(This essay was originally published as “Remembering the Great Influenza Pandemic” by the Newport Daily News on December 17, 2018.)
One hundred years ago this month the world was celebrating the end of World War I; however, it was still contending with what the Centers for Disease Control (CDC) claim was “the most severe pandemic in recent history,” the 1918 influenza pandemic.
It was caused by an H1N1 virus with genes originating in birds. A total of about 500 million people worldwide were infected with the virus, one-third of the world’s population. At least 50 million people died, with some estimates as high as 100 million; indeed, far more deaths than the fallen in World War I.
The sickness was first identified in the United States in the spring 1918 among military personnel, and it eventually claimed 675,000 lives in the US. It was so severe that in the period 1917-1918, the life expectancy in the US declined about 12 years, to 36.6 for men and to 42.2 for women, according to the CDC. It struck most age groups; however, it was unique in that it hit the 20-40 year age group especially hard.
Treatment facility in large warehouse
There were three phases of the pandemic in the U.S. It first broke out in military camps and some cities in the spring 1918. Because of the desire to keep wartime morale high, officials suppressed information on the sickness. It is commonly known as the Spanish Flu Pandemic, not because it originated in Spain, but because Spain was neutral during WW I and had no reason to censor information on its impact.
The second wave, the most lethal, hit in September 1918. It began in Fort Devens, an Army post west of Boston, and also at a naval facility in Boston. About 100,000 Americans died in October alone. The third wave came in early 1919 and lasted through the spring. The pandemic finally subsided during the summer 1919.
At a symposium on the 1918 Influenza Pandemic in May, 2018, historian John M. Barry explained the progression of the disease. He repeated the words of a military doctor at the time: “…they very rapidly develop the most vicious type of pneumonia that has ever been seen. Two hours after admission, they have the mahogany spots over the cheekbones, and a few hours later, you see the cyanosis extending from the ears and spreading all over the face, until it is hard to distinguish the [black] men from the white. It’s only a matter of a few hours, then, until death comes.”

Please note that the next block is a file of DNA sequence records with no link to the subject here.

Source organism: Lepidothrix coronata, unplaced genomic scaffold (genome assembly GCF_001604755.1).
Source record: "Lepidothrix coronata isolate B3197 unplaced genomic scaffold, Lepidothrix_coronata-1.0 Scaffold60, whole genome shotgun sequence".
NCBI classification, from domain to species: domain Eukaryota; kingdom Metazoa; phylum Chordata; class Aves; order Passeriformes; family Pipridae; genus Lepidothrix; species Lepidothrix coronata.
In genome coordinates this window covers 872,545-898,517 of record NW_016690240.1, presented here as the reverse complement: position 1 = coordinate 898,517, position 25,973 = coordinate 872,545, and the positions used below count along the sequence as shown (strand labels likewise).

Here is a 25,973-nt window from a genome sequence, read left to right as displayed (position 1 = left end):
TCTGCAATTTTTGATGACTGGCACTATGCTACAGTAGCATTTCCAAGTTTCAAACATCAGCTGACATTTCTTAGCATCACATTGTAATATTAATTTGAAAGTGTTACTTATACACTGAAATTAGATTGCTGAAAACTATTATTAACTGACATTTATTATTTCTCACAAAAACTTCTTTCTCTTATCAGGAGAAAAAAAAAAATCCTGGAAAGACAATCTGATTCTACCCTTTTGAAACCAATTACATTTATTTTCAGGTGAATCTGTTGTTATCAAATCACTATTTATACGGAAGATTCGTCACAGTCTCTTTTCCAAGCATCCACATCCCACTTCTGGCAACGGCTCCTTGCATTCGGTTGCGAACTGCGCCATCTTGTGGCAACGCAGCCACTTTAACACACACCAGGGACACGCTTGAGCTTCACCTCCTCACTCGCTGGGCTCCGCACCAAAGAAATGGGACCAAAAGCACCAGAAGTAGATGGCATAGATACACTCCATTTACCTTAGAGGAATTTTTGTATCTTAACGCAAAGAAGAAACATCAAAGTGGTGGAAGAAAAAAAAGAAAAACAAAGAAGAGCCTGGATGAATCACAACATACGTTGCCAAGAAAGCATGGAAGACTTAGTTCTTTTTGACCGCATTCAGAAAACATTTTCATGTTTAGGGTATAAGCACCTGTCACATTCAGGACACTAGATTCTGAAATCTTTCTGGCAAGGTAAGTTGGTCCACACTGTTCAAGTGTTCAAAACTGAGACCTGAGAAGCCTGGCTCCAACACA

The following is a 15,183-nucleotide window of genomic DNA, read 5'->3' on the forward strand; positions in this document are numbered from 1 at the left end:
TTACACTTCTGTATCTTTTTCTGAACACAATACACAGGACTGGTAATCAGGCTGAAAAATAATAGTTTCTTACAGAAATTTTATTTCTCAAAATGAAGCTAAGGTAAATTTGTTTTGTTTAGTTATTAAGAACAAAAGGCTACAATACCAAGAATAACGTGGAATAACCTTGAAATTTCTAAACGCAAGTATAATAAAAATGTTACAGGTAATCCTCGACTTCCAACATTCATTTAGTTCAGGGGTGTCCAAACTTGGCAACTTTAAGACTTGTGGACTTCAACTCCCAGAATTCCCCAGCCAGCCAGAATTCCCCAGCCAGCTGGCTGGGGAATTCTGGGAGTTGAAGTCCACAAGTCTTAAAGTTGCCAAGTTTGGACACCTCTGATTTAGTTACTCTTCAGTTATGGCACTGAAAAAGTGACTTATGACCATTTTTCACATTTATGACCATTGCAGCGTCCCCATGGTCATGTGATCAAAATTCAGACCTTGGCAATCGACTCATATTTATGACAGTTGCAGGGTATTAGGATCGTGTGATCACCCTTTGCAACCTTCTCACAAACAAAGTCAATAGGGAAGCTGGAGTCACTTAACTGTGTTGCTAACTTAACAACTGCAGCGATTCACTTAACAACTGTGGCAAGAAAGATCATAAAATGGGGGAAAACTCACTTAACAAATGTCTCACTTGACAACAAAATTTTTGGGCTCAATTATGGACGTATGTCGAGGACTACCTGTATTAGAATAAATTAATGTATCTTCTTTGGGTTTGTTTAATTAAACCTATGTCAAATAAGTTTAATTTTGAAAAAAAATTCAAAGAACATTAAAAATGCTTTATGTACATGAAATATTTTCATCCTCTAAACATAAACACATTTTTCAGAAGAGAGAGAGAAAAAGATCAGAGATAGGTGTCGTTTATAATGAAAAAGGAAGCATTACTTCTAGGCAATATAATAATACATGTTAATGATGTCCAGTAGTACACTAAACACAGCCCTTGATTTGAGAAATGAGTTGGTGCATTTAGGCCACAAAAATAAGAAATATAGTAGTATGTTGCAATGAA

In a 1986 interview, Navy nurse Josie Mabel Brown, who survived the influenza, said, “The morgues were packed almost to the ceiling with bodies stacked one on top of another.”
The influenza pandemic inspired great fear. Barry quoted one person who lived through it, saying: “It kept people apart. You couldn’t play with your playmates, your classmates, your neighbors. The fear was so great, people were afraid to leave their homes. You had no school life, no church life, nothing. It destroyed all family and community life. People were afraid to kiss one another, afraid to eat with one another. Constantly afraid.”
It must be remembered that at this time there were no vaccines for protection against the infection, no antiviral drugs for treatment, and no antibiotics to treat secondary bacterial infections like pneumonia. Efforts to control the pandemic were limited to such things as the promotion of good personal hygiene, isolation and quarantine, and the closure of public places, such as schools and theaters. Some cities passed ordinances requiring face masks in public. New York City enacted an ordinance which fined or jailed people who did not cover their coughs.
The CDC maintains that for “more than 60 years, [the] CDC has worked to address the continuing threat of flu and prepare for the next pandemic.” There now exists a “global influenza surveillance system” which includes 114 World Health Organization member states. The Center’s Influenza Division is one of six global influenza centers which monitor and track flu activity worldwide.
Fred Zilian (zilianblog.com; Twitter: @FredZilian) is an adjunct professor at Salve Regina University, an opinion contributor for The Hill, and a monthly columnist for The Newport Daily News